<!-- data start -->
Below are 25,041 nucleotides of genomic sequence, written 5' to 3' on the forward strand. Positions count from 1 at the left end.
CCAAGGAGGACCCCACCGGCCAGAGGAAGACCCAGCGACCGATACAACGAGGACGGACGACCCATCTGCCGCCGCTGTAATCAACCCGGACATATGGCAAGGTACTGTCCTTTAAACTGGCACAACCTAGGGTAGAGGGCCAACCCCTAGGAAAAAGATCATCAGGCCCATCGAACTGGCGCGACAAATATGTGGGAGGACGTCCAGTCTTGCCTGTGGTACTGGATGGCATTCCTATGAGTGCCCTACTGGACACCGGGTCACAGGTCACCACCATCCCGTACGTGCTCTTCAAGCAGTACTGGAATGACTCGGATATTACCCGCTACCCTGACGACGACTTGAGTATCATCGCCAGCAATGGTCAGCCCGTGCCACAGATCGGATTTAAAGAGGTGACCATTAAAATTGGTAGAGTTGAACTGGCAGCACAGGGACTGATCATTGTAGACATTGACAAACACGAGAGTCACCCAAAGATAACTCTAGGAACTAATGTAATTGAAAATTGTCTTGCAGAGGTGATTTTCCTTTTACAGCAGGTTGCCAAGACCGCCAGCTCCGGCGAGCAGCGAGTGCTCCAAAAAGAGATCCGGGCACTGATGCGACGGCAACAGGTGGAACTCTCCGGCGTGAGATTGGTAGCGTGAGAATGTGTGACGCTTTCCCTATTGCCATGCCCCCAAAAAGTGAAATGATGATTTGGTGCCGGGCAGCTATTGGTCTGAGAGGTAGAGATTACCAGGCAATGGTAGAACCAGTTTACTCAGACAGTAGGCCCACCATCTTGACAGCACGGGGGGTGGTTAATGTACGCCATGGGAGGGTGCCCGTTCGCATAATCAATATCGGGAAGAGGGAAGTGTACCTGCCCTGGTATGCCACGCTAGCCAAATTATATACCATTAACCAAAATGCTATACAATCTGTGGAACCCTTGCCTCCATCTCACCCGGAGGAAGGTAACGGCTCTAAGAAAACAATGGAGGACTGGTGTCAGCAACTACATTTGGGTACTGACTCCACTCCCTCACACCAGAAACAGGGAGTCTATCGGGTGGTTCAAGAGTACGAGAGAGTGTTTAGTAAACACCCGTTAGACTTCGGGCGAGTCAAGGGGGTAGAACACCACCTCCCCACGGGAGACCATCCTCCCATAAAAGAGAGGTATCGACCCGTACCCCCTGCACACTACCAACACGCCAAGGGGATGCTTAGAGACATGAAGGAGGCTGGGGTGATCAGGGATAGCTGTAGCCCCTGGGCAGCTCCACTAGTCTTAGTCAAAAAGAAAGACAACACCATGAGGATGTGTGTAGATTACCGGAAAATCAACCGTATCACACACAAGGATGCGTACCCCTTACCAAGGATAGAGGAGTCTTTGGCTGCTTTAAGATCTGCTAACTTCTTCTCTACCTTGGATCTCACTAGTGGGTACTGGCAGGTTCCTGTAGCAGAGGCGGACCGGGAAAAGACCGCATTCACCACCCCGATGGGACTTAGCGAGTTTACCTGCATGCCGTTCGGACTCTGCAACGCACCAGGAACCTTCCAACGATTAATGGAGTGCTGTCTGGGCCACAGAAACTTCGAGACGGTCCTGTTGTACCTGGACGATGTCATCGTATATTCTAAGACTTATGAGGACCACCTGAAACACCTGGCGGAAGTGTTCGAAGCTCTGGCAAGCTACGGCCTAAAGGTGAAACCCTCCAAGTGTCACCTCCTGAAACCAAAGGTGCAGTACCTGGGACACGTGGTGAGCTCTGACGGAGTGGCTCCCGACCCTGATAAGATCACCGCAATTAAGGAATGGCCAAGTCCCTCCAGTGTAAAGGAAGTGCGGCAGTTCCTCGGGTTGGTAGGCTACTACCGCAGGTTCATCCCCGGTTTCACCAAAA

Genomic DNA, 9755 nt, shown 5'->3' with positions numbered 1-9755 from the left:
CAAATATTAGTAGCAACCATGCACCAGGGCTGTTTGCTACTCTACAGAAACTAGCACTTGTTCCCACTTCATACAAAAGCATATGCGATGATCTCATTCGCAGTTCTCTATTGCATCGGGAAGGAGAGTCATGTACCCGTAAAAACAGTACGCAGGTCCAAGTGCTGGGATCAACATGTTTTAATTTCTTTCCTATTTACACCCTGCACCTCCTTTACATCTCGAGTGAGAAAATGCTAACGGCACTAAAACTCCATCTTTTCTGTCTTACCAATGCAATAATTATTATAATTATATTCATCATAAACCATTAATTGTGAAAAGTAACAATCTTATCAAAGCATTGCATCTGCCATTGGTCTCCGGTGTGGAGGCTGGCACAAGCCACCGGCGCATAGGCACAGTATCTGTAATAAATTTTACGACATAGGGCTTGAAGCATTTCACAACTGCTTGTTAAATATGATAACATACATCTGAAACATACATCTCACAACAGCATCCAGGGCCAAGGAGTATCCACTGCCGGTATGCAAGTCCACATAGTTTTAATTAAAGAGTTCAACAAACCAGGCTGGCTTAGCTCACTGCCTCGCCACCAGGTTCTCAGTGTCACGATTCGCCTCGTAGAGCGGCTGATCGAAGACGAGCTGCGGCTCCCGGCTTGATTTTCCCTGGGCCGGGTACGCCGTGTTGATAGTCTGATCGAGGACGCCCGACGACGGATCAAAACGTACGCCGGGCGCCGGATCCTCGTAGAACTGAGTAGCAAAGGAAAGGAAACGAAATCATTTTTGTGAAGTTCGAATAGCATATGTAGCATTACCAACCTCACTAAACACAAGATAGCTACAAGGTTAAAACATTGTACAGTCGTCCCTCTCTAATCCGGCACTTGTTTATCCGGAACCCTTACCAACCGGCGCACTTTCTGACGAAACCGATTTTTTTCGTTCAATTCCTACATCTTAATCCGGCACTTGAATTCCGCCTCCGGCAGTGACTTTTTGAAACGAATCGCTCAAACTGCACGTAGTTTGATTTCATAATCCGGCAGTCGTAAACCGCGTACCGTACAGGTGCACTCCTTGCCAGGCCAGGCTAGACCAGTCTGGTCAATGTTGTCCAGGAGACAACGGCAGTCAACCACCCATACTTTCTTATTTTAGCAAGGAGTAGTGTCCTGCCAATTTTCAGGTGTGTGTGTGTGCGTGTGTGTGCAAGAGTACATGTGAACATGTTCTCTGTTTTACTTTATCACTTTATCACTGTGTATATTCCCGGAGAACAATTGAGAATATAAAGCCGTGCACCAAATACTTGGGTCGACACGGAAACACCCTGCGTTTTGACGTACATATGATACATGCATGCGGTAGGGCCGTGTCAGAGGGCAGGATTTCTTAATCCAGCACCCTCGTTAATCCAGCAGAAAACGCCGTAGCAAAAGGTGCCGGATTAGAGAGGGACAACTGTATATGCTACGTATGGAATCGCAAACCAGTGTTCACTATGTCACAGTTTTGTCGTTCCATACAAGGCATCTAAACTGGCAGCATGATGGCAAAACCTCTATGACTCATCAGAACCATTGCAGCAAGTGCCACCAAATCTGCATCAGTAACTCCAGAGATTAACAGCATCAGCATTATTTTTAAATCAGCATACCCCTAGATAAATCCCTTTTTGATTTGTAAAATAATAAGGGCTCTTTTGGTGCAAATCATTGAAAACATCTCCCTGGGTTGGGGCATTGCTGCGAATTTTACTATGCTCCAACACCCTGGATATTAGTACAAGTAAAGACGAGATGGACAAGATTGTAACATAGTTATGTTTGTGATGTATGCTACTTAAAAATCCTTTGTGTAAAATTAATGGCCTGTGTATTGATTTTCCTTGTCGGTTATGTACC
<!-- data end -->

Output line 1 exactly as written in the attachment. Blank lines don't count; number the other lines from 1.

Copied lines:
Below are 25,041 nucleotides of genomic sequence, written 5' to 3' on the forward strand. Positions count from 1 at the left end.